However when the kernel patch `acct' is installed, this value will be shown.

RAWSND The number of raw datagrams sent by this process. This information can only be
shown when kernel patch `cnt' is installed.
If a process has finished during the last interval, no value is shown since
network counters are not registered in the standard process accounting record.
However when the kernel patch `acct' is installed, this value will be shown.

RDDSK When the kernel maintains standard io statistics (>= 2.6.20):
The read data transfer issued physically on disk (so reading from the disk cache
is not accounted for).

When the kernel patch `cnt' is installed:
The number of read accesses issued physically on disk (so reading from the disk
cache is not accounted for).

RGID The real group-id under which the process executes.

RGROW The amount of resident memory that the process has grown during the last
interval. A resident growth can be caused by touching memory pages which were not
physically created/loaded before (load-on-demand). Note that a resident growth
can also be negative e.g. when part of the process is paged out due to lack of
memory or when the process frees dynamically allocated memory. For a process
which started during the last interval, the resident growth reflects the total
resident size of the process at that moment.
If a process has finished during the last interval, no value is shown since
resident memory occupation is not part of the standard process accounting record.
However when the kernel patch `acct' is installed, this value will be shown.

RNET The number of TCP- and UDP packets received by this process. This information
can only be shown when kernel patch `cnt' is installed.
If a process has finished during the last interval, no value is shown since
network counters are not part of the standard process accounting record. However
when the kernel patch `acct' is installed, this value will be shown.

RSIZE The total resident memory usage consumed by this process (or user).
If a process has finished during the last interval, no value is shown since
resident memory occupation is not part of the standard process accounting record.
However when the kernel patch `acct' is installed, this value will be shown.

RTPR Realtime priority according the POSIX standard. Value can be 0 for a timesharing
process (policy 'norm', 'btch' or 'idle') or ranges from 1 (lowest) till 99
(highest) for a realtime process (policy 'rr' or 'fifo').

RUID The real user-id under which the process executes.

S The current state of the main thread of the process: `R' for running (currently
processing or in the runqueue), `S' for sleeping interruptible (wait for an event
to occur), `D' for sleeping non-interruptible, `Z' for zombie (waiting to be
synchronized with its parent process), `T' for stopped (suspended or traced), `W'
for swapping, and `E' (exit) for processes which have finished during the last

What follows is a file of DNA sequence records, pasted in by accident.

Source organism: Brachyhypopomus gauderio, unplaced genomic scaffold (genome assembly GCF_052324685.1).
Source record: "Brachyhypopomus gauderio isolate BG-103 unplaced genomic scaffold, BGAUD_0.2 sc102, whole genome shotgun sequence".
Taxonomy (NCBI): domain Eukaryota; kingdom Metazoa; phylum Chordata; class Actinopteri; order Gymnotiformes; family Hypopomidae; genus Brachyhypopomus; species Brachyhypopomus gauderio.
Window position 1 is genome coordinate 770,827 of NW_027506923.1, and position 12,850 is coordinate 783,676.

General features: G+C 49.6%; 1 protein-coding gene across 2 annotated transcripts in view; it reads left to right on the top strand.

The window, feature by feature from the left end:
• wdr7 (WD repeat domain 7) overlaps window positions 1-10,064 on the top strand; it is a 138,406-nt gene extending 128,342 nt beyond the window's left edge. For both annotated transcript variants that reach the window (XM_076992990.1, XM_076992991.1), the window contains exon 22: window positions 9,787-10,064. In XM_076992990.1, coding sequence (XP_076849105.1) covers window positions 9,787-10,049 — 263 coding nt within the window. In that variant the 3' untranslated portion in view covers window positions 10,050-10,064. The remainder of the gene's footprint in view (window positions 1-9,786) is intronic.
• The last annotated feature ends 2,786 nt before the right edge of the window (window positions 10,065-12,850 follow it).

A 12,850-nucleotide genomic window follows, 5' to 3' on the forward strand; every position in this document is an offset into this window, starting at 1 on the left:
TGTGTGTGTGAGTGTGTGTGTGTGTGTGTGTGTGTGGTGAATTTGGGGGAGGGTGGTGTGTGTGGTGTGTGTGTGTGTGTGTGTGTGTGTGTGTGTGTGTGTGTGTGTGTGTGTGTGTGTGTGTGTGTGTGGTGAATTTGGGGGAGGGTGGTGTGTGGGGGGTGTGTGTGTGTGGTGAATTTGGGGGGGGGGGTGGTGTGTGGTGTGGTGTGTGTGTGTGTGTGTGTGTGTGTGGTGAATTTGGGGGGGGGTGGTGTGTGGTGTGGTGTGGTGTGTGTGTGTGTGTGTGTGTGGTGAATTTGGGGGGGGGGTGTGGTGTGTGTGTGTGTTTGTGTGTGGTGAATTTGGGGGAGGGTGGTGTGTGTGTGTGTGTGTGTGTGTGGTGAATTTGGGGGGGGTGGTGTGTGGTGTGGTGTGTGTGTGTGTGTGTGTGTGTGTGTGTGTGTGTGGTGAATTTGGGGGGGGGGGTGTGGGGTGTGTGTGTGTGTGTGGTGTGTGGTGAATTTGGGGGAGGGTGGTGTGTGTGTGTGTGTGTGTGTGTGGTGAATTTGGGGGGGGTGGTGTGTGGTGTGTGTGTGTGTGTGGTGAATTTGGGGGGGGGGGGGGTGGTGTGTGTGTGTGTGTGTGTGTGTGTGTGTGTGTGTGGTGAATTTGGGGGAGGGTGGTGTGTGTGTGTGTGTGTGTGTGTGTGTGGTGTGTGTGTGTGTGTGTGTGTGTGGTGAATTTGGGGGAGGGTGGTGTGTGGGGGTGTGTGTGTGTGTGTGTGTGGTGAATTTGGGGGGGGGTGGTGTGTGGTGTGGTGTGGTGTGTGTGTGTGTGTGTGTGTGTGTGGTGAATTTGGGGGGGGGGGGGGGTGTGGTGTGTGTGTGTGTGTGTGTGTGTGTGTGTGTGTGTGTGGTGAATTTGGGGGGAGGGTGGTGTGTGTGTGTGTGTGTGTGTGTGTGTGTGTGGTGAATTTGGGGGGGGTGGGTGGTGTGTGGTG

interval.

SGID The saved group-id of the process.

SNET The number of TCP- and UDP packets transmitted by this process. This information
can only be shown when kernel patch `cnt' is installed.
If a process has finished during the last interval, no value is shown since
network-counters are not part of the standard process accounting record. However
when the kernel patch `acct' is installed, this value will be shown.

ST The status of a process.
The first position indicates if the process has been started during the last
interval (the value N means 'new process').

The second position indicates if the process has been finished during the last
interval.
The value E means 'exit' on the process' own initiative; the exit code is
displayed in the column `EXC'.
The value S means that the process has been terminated unvoluntarily by a signal;
the signal number is displayed in the in the column `EXC'.
The value C means that the process has been terminated unvoluntarily by a signal,
producing a core dump in its current directory; the signal number is displayed in
the column `EXC'.

STDATE The start date of the process.

STTIME The start time of the process.

SUID The saved user-id of the process.

SYSCPU CPU time consumption of this process in system mode (kernel mode), usually due to
system call handling.

TCPRASZ The average size of a received TCP buffer in bytes (by the process). This
information can only be shown when kernel patch `cnt' is installed. When the
kernel patch `acct' is installed as well, this value will also be shown when a
process has finished during the last interval.

TCPRCV The number of receive requests issued by this process for TCP sockets. This
information can only be shown when kernel patch `cnt' is installed. When the
kernel patch `acct' is installed as well, this value will also be shown when a
process has finished during the last interval.

TCPSASZ The average size of a transmitted TCP buffer in bytes (by the process). This
information can only be shown when kernel patch `cnt' is installed. When the
kernel patch `acct' is installed as well, this value will also be shown when a
process has finished during the last interval.

TCPSND The number of send requests issued by this process for TCP sockets, and the
average size per transfer in bytes. This information can only be shown when
kernel patch `cnt' is installed. When the kernel patch `acct' is installed as
well, this value will also be shown when a process has finished during the last
interval.

THR Total number of threads within this process. All related threads are contained
in a thread group, represented by atop as one line.

On Linux 2.4 systems it is hardly possible to determine which threads (i.e.
processes) are related to the same thread group. Every thread is represented by
atop as a separate line.

TOTRSZ The total amount of data physically read from disk. This information can only be
shown when kernel patch `cnt' is installed.

TOTWSZ The total amount of data physically written to disk. This information can only
be shown when kernel patch `cnt' is installed.

TRUN Number of threads within this process that are in the state 'running' (R).